Creditors need to take a good look at what their financial responsibility forms require compared to what their software programs charge. We have encountered a number of problems in the last year or so, and plaintiff attorneys are going to get their fee no matter how insignificant the damage. Here are some questions to ask yourself on how your systems and processes work:
- Do you have a signed financial form that charges fees, interest, finance charges for late or non-payment?
- Does your software automatically add fees or interest?
- Does your office charge fees to non-signors?
- Do you rely on signs in your lobby or pre-printed language at the bottom of your invoice or statement to charge fees or interest?
These are some very important questions to consider when reviewing your financial policy. Failure to comply with Oregon law on these items can result in a lawsuit or fine against your company, as well as a lawsuit against your debt collection company which you may have to pay for! Here are some important tips to help keep us all in compliance and out of mind for the plaintiff’s lawyers:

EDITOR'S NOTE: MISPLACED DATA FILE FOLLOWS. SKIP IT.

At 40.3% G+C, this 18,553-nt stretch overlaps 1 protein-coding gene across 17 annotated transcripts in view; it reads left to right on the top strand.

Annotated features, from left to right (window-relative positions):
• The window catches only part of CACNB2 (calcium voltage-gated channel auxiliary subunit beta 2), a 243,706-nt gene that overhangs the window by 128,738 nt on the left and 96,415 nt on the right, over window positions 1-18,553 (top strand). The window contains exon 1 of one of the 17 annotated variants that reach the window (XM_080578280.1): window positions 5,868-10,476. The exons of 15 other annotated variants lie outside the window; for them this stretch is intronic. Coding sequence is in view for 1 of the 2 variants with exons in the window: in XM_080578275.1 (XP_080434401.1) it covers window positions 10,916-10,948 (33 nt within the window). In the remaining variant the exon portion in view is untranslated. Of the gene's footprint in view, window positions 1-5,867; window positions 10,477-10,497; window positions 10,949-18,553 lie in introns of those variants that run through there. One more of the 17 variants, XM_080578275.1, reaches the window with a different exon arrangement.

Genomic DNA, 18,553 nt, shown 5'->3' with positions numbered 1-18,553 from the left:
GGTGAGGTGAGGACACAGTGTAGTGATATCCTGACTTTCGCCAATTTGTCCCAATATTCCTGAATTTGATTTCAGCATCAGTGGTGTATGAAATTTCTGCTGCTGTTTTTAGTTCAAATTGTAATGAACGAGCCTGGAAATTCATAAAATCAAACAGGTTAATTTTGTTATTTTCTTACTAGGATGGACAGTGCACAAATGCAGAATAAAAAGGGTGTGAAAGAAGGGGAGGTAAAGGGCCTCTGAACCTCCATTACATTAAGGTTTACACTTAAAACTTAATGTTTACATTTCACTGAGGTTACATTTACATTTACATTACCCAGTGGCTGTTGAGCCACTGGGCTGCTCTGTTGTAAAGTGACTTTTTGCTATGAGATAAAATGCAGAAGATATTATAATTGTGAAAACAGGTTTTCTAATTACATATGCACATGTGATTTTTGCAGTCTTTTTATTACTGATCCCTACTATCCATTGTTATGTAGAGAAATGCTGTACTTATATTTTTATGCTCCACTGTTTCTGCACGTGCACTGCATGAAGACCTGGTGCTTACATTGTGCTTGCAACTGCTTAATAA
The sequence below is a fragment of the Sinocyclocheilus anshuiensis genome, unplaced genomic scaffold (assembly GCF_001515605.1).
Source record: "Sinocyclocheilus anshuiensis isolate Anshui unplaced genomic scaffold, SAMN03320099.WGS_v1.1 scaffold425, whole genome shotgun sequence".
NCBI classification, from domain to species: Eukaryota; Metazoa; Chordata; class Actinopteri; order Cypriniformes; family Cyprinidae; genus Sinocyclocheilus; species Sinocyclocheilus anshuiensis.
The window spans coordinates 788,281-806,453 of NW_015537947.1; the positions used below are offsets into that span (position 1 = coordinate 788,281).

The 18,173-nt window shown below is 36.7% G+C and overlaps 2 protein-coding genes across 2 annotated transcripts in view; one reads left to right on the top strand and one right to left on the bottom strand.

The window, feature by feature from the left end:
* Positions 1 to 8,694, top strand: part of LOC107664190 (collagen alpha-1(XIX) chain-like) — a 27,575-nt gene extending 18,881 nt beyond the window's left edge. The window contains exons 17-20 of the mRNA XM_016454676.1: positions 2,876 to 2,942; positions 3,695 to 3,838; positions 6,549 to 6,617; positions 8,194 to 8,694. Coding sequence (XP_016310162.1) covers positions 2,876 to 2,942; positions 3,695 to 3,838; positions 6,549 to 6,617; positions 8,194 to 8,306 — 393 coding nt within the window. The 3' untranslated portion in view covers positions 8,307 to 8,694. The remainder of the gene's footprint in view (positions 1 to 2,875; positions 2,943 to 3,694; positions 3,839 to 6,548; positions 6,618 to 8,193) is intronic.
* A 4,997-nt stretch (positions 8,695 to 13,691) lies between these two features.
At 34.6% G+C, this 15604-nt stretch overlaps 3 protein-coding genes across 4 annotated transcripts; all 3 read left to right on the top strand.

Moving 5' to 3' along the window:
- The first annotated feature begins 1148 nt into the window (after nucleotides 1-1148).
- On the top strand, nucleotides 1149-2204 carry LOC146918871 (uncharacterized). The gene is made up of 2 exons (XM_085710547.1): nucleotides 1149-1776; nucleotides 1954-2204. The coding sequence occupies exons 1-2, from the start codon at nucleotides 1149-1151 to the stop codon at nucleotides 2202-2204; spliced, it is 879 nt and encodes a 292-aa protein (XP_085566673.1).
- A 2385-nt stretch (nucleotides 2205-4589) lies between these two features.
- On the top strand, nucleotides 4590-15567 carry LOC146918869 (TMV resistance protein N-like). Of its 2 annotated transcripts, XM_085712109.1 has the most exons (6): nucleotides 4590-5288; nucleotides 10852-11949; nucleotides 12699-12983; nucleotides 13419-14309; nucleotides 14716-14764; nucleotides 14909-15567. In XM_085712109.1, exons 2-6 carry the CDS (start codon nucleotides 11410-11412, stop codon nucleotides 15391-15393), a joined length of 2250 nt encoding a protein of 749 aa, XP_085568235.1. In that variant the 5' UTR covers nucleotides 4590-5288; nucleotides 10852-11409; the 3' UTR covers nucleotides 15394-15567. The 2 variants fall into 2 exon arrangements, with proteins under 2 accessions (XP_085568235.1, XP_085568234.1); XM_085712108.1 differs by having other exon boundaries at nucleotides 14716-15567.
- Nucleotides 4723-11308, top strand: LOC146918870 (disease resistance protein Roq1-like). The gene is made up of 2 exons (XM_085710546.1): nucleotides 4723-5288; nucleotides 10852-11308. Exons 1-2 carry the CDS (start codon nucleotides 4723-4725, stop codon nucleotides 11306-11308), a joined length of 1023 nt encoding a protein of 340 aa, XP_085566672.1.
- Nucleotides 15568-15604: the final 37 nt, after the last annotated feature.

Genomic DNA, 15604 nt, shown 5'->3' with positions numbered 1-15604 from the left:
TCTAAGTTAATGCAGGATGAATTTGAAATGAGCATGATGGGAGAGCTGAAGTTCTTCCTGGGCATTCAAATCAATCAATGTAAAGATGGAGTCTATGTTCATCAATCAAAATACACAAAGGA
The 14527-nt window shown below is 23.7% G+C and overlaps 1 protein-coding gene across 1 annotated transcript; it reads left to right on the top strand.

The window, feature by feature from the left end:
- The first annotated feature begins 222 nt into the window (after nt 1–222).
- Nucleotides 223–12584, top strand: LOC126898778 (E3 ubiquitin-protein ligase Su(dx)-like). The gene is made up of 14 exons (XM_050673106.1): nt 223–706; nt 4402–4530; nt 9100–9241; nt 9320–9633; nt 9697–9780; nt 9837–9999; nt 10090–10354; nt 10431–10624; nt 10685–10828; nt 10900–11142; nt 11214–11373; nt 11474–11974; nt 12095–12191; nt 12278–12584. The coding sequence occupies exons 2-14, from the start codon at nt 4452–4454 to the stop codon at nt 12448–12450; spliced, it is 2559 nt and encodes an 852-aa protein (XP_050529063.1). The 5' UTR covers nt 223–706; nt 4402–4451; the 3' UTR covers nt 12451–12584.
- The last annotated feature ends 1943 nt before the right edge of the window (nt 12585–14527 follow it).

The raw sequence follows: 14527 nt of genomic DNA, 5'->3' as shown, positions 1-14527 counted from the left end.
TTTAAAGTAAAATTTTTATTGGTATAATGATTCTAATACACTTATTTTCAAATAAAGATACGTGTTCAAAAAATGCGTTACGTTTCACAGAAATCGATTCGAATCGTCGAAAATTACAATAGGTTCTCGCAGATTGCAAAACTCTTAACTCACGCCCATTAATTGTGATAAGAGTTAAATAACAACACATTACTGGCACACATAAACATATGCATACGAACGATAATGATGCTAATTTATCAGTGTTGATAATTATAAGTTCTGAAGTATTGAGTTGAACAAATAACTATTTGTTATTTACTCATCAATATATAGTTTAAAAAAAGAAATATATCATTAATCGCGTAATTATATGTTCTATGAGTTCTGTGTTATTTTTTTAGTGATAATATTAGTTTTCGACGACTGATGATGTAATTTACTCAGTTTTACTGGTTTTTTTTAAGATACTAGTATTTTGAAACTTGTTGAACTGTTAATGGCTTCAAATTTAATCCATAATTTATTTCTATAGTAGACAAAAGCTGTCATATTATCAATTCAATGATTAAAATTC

- Do not charge more than 9% simple interest on defaulted accounts unless you have a written agreement for more. Only the signor will be responsible for the additional interest.
- It doesn’t matter if you call it interest, late fees, billing fees, collection costs, or anything else; you MUST have a signature to charge more than the statutory amount of 9% simple interest.
- Is your software putting late fees on your statements when you do not have signed authorization?
- If you have a signature, is it the same as what is on your statements? For example, if you have Mr. Jones on the statement but only Mrs. Jones signed for late fees; or the signature allows for 18% interest but your software is compounding and/or applying interest in an amortized fashion?
These are critical issue and all creditors need to make some time to review their processes, forms and software. One plaintiff lawyer can cost thousands of dollars in fees, even if there are no actual damages.